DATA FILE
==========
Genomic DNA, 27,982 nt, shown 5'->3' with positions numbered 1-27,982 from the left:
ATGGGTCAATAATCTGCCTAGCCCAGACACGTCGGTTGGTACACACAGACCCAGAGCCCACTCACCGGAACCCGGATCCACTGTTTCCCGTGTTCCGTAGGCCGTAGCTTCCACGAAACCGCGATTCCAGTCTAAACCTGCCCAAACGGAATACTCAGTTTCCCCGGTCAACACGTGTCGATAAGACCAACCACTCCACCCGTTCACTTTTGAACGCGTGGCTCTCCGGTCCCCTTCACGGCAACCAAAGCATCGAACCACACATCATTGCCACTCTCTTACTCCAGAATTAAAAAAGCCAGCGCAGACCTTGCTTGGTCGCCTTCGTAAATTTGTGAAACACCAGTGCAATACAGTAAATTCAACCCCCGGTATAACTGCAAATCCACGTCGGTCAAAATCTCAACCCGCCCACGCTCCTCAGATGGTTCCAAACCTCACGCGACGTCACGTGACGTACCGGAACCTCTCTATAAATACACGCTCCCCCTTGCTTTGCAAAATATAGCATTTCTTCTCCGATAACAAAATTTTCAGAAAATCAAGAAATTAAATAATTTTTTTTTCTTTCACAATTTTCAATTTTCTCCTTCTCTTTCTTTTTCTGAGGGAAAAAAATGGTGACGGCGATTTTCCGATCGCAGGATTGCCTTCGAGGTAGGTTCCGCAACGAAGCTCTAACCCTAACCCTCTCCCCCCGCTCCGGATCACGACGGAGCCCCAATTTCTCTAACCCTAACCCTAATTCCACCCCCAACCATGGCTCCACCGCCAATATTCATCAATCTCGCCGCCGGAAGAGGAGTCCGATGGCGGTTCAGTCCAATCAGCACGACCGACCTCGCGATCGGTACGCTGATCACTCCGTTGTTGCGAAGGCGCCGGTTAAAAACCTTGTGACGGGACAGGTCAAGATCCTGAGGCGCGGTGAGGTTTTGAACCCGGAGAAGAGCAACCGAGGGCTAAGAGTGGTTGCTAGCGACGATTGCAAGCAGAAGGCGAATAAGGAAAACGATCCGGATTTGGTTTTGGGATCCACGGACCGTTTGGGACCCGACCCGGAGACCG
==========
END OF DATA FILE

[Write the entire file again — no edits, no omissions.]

Genomic DNA, 27,982 nt, shown 5'->3' with positions numbered 1-27,982 from the left:
ATGGGTCAATAATCTGCCTAGCCCAGACACGTCGGTTGGTACACACAGACCCAGAGCCCACTCACCGGAACCCGGATCCACTGTTTCCCGTGTTCCGTAGGCCGTAGCTTCCACGAAACCGCGATTCCAGTCTAAACCTGCCCAAACGGAATACTCAGTTTCCCCGGTCAACACGTGTCGATAAGACCAACCACTCCACCCGTTCACTTTTGAACGCGTGGCTCTCCGGTCCCCTTCACGGCAACCAAAGCATCGAACCACACATCATTGCCACTCTCTTACTCCAGAATTAAAAAAGCCAGCGCAGACCTTGCTTGGTCGCCTTCGTAAATTTGTGAAACACCAGTGCAATACAGTAAATTCAACCCCCGGTATAACTGCAAATCCACGTCGGTCAAAATCTCAACCCGCCCACGCTCCTCAGATGGTTCCAAACCTCACGCGACGTCACGTGACGTACCGGAACCTCTCTATAAATACACGCTCCCCCTTGCTTTGCAAAATATAGCATTTCTTCTCCGATAACAAAATTTTCAGAAAATCAAGAAATTAAATAATTTTTTTTTCTTTCACAATTTTCAATTTTCTCCTTCTCTTTCTTTTTCTGAGGGAAAAAAATGGTGACGGCGATTTTCCGATCGCAGGATTGCCTTCGAGGTAGGTTCCGCAACGAAGCTCTAACCCTAACCCTCTCCCCCCGCTCCGGATCACGACGGAGCCCCAATTTCTCTAACCCTAACCCTAATTCCACCCCCAACCATGGCTCCACCGCCAATATTCATCAATCTCGCCGCCGGAAGAGGAGTCCGATGGCGGTTCAGTCCAATCAGCACGACCGACCTCGCGATCGGTACGCTGATCACTCCGTTGTTGCGAAGGCGCCGGTTAAAAACCTTGTGACGGGACAGGTCAAGATCCTGAGGCGCGGTGAGGTTTTGAACCCGGAGAAGAGCAACCGAGGGCTAAGAGTGGTTGCTAGCGACGATTGCAAGCAGAAGGCGAATAAGGAAAACGATCCGGATTTGGTTTTGGGATCCACGGACCGTTTGGGACCCGACCCGGAGACCG